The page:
“Support our troops” is one slogan that can be and has been found on billboards and posters in every city and town across America.  It has been uttered from the mouths of people from many different nationalities and religions.  That phrase has been a part of the American attitude since the conception of our independent nation and throughout our 237 year history.  

When one sees these words, he or she may think about supporting the personnel of our defense system.  Those persons, for example, could be the troops who face battles and wars, but also included are those behind the lines who help with supplies and infrastructure.  Support for our troops is inevitable for our nation.  The same three words may also be interpreted as supporting the government’s decisions based on its current domestic and foreign policies, which are also necessary for our success as a country, but the two are not always concurrent.   
Brandon Raub is one who is represented by those three words.  Raub is a Marine veteran who has served in the Corp in both Iraq and Afghanistan from 2005 to 2011.  Although Raub was commemorated for his efforts, his own support for the government’s decisions was the subject of several of his Facebook posts.  Raub included in those posts lists of his grievances and opinions about where he sees the current course of our nation heading.  These articles were not seen by our government, however, as a threat, and according to The Rutherford Institute Raub’s property was surrounded by Secret Service and FBI who began with questioning about the Facebook editorials and ended with him being handcuffed without warrant or recitation of his Miranda rights.  Raub was then detained under a Virginia Statute to undergo psychiatric evaluation for the Facebook columns. 
The Virginia Statute that allowed for Raub’s detention was that of recently broadened Statutory Civil Commitment Criteria.  It was used by the “Lone-Wolf Initiative” as part of the greater Operation Vigilant Eagle effort headed by the FBI to pinpoint and detain Brandon Raub under the notion that he may be a “lone wolf” terrorist.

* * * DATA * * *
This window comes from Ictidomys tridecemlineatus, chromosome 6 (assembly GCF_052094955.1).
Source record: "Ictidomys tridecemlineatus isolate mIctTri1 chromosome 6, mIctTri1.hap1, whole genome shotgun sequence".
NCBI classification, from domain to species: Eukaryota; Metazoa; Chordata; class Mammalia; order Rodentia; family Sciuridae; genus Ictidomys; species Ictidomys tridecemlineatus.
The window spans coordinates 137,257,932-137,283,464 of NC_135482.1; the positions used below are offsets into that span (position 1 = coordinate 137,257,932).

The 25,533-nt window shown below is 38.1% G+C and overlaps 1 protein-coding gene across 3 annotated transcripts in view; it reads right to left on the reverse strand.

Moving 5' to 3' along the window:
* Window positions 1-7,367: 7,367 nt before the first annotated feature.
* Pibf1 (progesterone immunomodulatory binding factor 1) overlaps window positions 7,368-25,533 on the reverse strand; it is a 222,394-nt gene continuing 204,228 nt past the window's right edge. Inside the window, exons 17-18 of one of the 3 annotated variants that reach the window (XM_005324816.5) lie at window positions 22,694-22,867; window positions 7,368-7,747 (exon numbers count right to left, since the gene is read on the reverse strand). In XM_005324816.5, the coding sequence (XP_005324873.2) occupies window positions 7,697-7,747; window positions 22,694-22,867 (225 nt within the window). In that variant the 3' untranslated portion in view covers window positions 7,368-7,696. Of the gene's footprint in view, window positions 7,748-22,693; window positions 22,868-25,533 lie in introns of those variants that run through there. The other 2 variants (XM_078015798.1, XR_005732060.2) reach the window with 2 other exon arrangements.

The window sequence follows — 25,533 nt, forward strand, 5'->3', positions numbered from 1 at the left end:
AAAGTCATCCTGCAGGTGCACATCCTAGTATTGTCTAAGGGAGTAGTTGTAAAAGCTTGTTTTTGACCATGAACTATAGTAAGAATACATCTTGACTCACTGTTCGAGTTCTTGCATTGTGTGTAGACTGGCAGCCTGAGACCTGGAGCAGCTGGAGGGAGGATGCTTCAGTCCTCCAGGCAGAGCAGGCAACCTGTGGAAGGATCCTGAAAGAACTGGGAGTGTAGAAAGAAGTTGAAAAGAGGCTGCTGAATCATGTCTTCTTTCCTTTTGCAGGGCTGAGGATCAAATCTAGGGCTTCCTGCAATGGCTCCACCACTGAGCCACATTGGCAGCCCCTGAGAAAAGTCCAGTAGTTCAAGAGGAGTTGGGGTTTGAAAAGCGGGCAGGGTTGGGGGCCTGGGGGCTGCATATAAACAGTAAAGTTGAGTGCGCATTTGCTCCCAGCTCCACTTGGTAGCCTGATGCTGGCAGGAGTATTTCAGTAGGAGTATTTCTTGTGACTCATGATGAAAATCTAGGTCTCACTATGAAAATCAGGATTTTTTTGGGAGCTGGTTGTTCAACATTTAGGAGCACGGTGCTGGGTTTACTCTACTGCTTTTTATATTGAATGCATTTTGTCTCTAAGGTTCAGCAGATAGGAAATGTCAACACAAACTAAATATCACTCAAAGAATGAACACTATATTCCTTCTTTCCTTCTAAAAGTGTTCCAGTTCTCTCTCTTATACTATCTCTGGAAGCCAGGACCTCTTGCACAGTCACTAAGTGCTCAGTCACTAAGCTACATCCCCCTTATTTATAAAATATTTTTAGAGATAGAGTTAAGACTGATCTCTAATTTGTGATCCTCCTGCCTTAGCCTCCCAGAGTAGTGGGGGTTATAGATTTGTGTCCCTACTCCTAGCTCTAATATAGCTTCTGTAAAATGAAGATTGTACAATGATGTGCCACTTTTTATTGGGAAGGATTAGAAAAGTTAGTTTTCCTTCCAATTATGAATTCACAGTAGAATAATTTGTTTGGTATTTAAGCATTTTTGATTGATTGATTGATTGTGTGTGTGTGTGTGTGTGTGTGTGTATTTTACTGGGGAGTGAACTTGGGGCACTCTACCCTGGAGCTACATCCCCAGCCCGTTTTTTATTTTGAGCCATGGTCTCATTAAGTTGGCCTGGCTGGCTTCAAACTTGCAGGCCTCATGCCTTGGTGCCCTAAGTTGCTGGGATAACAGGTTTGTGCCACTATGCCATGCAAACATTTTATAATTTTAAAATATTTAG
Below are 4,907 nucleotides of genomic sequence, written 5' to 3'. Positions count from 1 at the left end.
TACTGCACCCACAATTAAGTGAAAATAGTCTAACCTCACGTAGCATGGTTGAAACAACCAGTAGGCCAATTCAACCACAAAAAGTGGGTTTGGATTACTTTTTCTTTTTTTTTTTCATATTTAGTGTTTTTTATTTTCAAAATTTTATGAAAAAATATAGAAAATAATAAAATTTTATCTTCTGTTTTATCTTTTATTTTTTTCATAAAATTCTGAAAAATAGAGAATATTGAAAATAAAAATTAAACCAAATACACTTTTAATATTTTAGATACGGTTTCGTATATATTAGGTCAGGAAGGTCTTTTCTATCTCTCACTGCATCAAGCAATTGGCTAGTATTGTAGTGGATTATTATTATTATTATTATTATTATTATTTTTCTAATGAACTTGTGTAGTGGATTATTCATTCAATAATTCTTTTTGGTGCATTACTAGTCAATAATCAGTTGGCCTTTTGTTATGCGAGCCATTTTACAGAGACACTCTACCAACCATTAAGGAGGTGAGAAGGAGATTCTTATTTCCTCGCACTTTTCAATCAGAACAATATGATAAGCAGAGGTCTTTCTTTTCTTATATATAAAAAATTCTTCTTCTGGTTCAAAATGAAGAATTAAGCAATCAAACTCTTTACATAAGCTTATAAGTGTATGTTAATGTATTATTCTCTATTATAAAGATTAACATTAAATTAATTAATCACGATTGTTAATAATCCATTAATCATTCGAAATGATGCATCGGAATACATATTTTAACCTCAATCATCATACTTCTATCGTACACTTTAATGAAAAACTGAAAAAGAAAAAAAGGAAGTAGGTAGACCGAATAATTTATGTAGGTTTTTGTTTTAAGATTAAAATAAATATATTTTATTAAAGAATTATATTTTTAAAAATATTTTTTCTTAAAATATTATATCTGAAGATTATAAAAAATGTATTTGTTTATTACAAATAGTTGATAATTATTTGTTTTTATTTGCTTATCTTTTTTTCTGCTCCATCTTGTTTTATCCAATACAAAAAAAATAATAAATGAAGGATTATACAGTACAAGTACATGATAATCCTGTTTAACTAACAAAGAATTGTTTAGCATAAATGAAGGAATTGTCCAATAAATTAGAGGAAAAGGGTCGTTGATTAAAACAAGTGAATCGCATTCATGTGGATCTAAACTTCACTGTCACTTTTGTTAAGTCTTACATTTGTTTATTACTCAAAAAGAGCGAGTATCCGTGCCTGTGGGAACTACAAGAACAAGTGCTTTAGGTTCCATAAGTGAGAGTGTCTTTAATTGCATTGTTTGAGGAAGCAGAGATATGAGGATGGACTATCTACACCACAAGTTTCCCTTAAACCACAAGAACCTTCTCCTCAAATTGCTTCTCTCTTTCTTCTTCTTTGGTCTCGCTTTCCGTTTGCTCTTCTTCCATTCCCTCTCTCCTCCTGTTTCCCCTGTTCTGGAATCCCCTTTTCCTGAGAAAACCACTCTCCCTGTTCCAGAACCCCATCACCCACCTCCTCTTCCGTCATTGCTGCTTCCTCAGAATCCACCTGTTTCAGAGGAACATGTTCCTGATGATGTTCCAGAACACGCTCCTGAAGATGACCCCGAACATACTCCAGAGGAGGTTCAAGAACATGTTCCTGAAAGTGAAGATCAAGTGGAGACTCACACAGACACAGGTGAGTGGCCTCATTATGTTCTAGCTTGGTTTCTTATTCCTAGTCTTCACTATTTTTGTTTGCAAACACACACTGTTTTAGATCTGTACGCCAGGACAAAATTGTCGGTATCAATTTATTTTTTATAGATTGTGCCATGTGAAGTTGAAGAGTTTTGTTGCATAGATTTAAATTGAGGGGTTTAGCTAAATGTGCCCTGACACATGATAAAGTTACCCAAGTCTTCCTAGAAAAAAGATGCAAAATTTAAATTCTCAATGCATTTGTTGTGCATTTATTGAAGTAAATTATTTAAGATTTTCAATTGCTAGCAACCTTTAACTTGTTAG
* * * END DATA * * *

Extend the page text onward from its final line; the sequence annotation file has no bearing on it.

The commitment criteria from (37.2-817C):
 After observing the person and considering (i) the recommendations of any treating or examining physician or psychologist licensed in Virginia, if available, (ii) any past actions of the person, (iii) any past mental health treatment of the person, (iv) any examiner's certification, (v) any health records available, (vi) the preadmission screening report, and (vii) any other relevant evidence that may have been admitted, including whether the person recently has been found unrestorably incompetent to stand trial after a hearing held pursuant to subsection E of § 19.2-169.1, if the judge or special justice finds by clear and convincing evidence that 
(a) the person has a mental illness and there is a substantial likelihood that, as a result of mental illness, the     person will, in the near future,
(1) cause serious physical harm to himself or others as evidenced by recent behavior causing, attempting, or threatening harm and other relevant information, if any, or 
(2) suffer serious harm due to his lack of capacity to protect himself from harm or to provide for his basic human needs, and (b) all available less restrictive treatment alternatives to involuntary inpatient treatment, pursuant to subsection D, that would offer an opportunity for the improvement of the person's condition have been investigated and determined to be inappropriate, the judge or special justice shall by written order and specific findings so certify and order that the person be admitted involuntarily to a facility for a period of treatment not to exceed 30 days from the date of the court order.
Even though Raub has no previous history of mental illness, the hearing still confirmed a necessary involuntary commitment to undergo evaluation. 
Three days after his official detainment and six days after his arrest, Circuit Judge W. Allan Sharret declared the commitment order granted for Brandon Raub’s detainment as invalid. Brandon Raub was released. Another detailed account of Raub’s story can be found here:
This story is eerily reminiscence of seditious libel. Seditious libel was originally brought about in the early 17th century under English common law and was only abolished by Section 73 of the Coroners and Justice Act of 2009.  These common laws were adopted by the United States when President John Adams, in 1798, signed them into laws as the Alien and Seditions Acts.  One story that illustrates the reason Federalists agreed to passing such laws, is that of Benjamin Franklin Bache and the Alien and Sedition Trials.